Children living with one parent have increased from 9.6 million in 1960 to 16.4 million in 2020 (U.S. Census Bureau, 2021). Kidult households have emerged as a new category of living arrangements for adults who choose to live with their parents in adulthood.

These households have become more common due to several factors, including the increasing cost of living and economic uncertainty. Single-person households are also on the rise, particularly among retirees and young adults.

The trend of multigenerational households has reemerged, particularly among ethnic minorities. The National Association of Realtors reported that in 2018, 12% of homebuyers purchased a multigenerational home (Yun, 2019).

These various family structures have contributed to significant changes in the way society views families.

Social and Cultural Factors

Several social and cultural factors have contributed to the shift in family structures. The rise of postmodernism and diversity has promoted the idea of tolerance towards unconventional family structures.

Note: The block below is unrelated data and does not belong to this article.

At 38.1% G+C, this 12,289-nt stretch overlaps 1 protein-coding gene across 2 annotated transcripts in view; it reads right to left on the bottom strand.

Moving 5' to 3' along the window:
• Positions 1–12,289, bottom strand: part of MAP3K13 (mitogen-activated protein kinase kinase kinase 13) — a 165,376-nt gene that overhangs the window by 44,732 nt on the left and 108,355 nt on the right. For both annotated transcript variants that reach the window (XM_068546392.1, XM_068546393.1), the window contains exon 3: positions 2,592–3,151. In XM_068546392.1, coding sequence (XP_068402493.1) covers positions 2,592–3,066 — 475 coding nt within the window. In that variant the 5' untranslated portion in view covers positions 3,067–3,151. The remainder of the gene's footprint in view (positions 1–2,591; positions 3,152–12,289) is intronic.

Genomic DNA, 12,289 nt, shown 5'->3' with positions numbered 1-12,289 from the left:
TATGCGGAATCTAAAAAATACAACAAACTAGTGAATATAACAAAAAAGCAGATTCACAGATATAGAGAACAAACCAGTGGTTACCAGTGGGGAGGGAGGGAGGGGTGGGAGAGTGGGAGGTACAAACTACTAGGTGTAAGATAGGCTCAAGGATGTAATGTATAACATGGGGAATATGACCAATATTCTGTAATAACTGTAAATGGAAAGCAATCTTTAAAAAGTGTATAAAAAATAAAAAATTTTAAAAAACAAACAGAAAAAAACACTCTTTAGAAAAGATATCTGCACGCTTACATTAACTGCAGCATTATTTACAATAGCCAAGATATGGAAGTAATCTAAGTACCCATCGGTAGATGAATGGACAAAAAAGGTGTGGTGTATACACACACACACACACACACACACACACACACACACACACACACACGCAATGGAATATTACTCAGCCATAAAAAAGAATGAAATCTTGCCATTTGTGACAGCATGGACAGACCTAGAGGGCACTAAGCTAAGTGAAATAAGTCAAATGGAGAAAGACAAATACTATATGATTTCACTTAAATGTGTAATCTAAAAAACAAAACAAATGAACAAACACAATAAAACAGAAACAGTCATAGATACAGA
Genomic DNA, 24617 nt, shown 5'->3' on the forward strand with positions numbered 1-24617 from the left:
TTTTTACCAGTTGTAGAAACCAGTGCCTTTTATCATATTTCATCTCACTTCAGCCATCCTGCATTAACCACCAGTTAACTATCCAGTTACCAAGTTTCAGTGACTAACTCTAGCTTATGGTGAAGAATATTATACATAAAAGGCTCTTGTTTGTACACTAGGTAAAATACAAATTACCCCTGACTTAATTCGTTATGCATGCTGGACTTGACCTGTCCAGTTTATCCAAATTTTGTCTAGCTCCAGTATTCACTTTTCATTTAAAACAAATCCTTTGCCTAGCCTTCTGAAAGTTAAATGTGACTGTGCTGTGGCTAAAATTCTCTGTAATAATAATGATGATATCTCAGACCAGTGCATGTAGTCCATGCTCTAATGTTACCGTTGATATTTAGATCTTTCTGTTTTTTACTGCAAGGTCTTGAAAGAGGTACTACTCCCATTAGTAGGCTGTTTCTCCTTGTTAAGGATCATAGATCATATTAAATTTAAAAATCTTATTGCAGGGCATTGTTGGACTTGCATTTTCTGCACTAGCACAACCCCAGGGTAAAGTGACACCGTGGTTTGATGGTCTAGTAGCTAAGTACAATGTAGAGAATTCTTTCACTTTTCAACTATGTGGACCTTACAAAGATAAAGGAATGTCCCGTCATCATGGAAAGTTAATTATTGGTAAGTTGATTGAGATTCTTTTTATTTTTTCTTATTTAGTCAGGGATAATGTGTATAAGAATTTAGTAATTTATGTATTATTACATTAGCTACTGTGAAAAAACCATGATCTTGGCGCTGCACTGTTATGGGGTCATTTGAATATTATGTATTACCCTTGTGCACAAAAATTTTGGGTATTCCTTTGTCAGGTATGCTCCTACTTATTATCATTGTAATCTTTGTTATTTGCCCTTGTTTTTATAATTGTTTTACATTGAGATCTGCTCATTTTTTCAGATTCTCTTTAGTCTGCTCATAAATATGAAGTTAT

This has led to a general acceptance of cohabitation, single parenting, and divorce. Single-parent households have become more common due to social diversity, stigma, and rising numbers of teenage pregnancies.

Tradition and religion also play an important role in shaping family structures. They support the traditional ideology of marriage and the nuclear family, but they also have restrictions on things like cohabitation and divorce.

Society’s response to the claims of same-sex couples to access marriage has been a significant debate in the U.S in recent years, with some cultures resistant to the idea due to religious or moral beliefs.

Economic Factors

Wealth and Standards of Living

Income, wealth, and standards of living influence family structures. Wealthy families have more resources, which afford them greater flexibility to exert their preferences over alternative family arrangements.

Single-person households are common among retirees and people with higher income, as they can afford to live alone. The rise in divorce rates can also lead to women experiencing a long-term economic disadvantage, particularly if they had children while married.

The marriage premium, which is the economic advantage that marriage provides in terms of income and wealth, is slowly disappearing (Sassler et al., 2014).